Contempt Of Court: The Turn Of-The-Century Lynching That Launched 100 Years Of Federalism
The case by which the U.S. Supreme Court declared itself the highest court in the land.
When Ed Johnson, a black man, was wrongly convicted in 1906 of rape and sentenced to death in Tennessee, Supreme Court Justice John Marshall Harlan issued a stay of execution, declaring that Johnson's right to a fair trial had been violated and that he had been railroaded through the criminal justice system. The interference of the Supreme Court was not well received back in Chattanooga. A violent mob answered this federal interference by dragging Johnson from his jail cell, beating him, and hanging him from a bridge. Local police did nothing to prevent the lynching, nor were any members of the mob arrested. For the first and only time in history, an enraged Supreme Court conducted a criminal trial to enforce its authority. It brought criminal contempt of court charges against the sheriff, his deputies, and members of the lynch mob.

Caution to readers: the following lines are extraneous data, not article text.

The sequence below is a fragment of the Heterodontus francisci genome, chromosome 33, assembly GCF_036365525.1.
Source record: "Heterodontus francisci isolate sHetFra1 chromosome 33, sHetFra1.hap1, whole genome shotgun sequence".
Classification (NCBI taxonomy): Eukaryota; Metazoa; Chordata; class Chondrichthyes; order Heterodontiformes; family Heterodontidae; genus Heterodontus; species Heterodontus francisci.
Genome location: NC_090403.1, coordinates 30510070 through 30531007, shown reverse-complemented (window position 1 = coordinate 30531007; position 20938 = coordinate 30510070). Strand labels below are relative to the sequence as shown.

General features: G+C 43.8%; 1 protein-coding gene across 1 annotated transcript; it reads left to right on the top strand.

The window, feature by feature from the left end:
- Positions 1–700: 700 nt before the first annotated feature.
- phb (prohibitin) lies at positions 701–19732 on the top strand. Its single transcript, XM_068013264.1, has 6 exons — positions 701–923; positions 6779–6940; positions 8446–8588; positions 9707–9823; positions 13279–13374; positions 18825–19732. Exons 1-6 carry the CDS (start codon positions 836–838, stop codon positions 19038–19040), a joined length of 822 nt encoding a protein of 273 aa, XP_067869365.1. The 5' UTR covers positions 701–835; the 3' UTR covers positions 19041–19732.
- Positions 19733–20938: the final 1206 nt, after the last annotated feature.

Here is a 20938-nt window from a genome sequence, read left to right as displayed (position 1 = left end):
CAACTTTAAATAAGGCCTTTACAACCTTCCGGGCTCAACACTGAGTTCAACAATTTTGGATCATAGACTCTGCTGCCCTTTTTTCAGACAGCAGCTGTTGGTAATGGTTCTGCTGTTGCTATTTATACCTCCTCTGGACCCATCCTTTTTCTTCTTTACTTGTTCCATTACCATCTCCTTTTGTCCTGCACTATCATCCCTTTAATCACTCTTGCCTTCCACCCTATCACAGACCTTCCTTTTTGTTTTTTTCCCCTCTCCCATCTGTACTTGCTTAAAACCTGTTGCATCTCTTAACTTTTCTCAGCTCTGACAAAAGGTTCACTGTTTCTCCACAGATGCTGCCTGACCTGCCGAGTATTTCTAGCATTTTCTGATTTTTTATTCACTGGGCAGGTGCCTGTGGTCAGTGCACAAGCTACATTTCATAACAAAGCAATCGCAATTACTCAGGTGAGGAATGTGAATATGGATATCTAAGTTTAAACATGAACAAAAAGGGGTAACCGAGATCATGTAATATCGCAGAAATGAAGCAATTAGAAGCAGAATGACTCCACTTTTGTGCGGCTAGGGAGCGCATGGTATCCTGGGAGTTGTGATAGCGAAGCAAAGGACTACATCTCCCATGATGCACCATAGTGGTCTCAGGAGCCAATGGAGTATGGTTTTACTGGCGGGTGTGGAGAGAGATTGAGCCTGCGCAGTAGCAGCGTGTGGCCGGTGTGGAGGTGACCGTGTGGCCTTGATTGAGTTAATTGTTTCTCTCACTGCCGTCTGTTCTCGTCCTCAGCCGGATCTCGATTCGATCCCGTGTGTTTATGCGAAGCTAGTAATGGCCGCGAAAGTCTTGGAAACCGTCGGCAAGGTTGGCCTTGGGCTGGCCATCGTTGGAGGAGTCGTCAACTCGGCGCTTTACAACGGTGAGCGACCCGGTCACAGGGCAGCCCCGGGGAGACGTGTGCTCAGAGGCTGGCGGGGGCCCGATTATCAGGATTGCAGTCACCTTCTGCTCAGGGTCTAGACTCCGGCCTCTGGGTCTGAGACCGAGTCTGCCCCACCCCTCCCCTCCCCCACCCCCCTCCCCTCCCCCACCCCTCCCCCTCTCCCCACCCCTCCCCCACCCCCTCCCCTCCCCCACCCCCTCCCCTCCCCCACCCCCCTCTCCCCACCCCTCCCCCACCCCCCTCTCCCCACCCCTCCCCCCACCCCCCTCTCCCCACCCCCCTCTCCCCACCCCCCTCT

The first book written about these highly charged events, Contempt of Court raises issues of federalism versus states' rights that are as timely today as they were ninety years ago. Johnson's case led to a precedent-setting criminal trial that is unique in the annals of American jurisprudence. Mark Curriden and Leroy Phillips's riveting tale will prove essential reading for all interested in understanding how American justice works.